Kindle Scout & Better Verbs: Interview with Kerry Donovan


Kerry Donavon takes fiction writing as seriously as he did his work with scientific articles. Every verb is weighed and measured, and when the work is done he ensures that someone else gives the manuscript the same scrutiny, so nothing is missed.

In an attempt to expand his reach Kerry submitted to Kindle Scout and we cover all the details of what it means in terms of campaigns, royalties, and rights if your accepted into the program.


In 2009 and I wanted to get back to what I always wanted to do, write fiction, but that’s when I started to really learn how to write fiction. It’s entirely different than any other kind of writing. There is no endto the difference between the two.

I decided I’m too old to be discovered, so I went with self-publishing. Also, I don’t have to wait 18 months to two years for my book to come out.

The best answer to the question all writers get asked: how fast do you write a book. “As fast as I can.”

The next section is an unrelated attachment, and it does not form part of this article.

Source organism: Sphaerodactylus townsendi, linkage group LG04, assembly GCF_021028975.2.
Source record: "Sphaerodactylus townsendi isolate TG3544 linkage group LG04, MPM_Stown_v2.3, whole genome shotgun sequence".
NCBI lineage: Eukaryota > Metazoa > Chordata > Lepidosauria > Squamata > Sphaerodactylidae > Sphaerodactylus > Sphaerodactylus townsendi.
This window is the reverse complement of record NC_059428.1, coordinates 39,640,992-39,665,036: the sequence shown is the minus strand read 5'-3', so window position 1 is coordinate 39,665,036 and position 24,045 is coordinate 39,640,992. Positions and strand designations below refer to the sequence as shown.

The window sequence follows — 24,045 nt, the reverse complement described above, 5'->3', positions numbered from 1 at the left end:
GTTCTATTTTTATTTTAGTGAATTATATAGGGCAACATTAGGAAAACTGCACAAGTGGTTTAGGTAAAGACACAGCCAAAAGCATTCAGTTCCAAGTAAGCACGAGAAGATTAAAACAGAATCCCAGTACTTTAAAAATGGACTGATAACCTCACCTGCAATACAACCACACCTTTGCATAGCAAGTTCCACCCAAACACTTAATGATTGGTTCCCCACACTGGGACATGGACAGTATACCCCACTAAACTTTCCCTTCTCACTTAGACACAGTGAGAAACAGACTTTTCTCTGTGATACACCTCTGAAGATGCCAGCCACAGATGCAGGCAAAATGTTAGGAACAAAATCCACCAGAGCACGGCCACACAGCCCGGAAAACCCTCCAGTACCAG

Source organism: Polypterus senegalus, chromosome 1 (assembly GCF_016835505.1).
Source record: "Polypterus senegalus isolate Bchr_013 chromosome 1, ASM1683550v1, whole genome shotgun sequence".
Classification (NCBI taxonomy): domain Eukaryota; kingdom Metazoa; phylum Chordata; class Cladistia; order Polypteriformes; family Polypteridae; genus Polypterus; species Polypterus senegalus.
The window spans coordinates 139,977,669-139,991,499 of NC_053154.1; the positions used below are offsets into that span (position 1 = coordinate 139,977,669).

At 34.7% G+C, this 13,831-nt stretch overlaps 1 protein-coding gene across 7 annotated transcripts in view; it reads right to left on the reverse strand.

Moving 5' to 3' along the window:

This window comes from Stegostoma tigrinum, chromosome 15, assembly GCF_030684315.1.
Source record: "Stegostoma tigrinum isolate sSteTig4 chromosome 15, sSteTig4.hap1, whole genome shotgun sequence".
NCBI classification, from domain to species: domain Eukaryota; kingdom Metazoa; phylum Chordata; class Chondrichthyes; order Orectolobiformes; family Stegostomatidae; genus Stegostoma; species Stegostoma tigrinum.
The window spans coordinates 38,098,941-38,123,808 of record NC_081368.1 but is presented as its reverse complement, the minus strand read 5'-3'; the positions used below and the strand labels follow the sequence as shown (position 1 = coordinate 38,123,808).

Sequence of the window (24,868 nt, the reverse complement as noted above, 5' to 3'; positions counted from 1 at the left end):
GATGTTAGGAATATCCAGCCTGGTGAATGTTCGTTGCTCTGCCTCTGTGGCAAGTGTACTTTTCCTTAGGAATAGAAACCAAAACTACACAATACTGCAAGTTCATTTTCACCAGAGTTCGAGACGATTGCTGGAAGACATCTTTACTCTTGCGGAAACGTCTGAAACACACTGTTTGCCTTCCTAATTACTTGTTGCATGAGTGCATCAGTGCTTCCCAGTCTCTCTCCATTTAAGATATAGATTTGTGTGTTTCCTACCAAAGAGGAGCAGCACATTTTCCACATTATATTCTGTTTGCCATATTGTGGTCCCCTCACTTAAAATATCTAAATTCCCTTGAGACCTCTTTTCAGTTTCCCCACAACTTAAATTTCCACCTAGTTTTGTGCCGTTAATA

I found out at 3:00 a.m. that I was accepted into the Kindle Scout program. I was so excited I accidently woke my wife. She thought we were being burgled.

A great example of classic over writing is “John sat down.” You don’t need to write “down” because you only ever “sit up” if you’re already sitting, and slouching.

If you write “John went to the car” grammatically it’s perfectly fine, but dramatically it’s like a slap with a wet sponge. The problem is “went”. It’s dull. It’s one of those vague verbs and you might as well write a yawn in there.